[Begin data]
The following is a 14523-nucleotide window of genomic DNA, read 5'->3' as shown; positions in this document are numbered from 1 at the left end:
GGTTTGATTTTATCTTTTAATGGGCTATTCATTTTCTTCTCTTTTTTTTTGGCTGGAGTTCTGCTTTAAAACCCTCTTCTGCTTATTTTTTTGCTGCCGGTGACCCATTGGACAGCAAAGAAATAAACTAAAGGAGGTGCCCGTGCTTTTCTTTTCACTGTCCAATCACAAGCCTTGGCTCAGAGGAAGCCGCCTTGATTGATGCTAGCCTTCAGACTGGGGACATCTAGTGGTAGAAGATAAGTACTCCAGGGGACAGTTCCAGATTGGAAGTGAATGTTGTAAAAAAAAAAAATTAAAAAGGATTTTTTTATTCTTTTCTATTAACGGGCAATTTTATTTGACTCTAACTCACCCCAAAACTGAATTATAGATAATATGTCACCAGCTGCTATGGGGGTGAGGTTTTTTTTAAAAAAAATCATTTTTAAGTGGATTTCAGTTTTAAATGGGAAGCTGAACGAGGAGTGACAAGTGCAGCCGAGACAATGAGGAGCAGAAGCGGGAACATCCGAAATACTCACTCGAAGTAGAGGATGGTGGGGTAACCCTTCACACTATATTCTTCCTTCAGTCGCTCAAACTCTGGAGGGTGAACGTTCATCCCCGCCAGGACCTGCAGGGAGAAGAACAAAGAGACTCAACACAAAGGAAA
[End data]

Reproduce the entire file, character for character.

The following is a 14523-nucleotide window of genomic DNA, read 5'->3' as shown; positions in this document are numbered from 1 at the left end:
GGTTTGATTTTATCTTTTAATGGGCTATTCATTTTCTTCTCTTTTTTTTTGGCTGGAGTTCTGCTTTAAAACCCTCTTCTGCTTATTTTTTTGCTGCCGGTGACCCATTGGACAGCAAAGAAATAAACTAAAGGAGGTGCCCGTGCTTTTCTTTTCACTGTCCAATCACAAGCCTTGGCTCAGAGGAAGCCGCCTTGATTGATGCTAGCCTTCAGACTGGGGACATCTAGTGGTAGAAGATAAGTACTCCAGGGGACAGTTCCAGATTGGAAGTGAATGTTGTAAAAAAAAAAAATTAAAAAGGATTTTTTTATTCTTTTCTATTAACGGGCAATTTTATTTGACTCTAACTCACCCCAAAACTGAATTATAGATAATATGTCACCAGCTGCTATGGGGGTGAGGTTTTTTTTAAAAAAAATCATTTTTAAGTGGATTTCAGTTTTAAATGGGAAGCTGAACGAGGAGTGACAAGTGCAGCCGAGACAATGAGGAGCAGAAGCGGGAACATCCGAAATACTCACTCGAAGTAGAGGATGGTGGGGTAACCCTTCACACTATATTCTTCCTTCAGTCGCTCAAACTCTGGAGGGTGAACGTTCATCCCCGCCAGGACCTGCAGGGAGAAGAACAAAGAGACTCAACACAAAGGAAA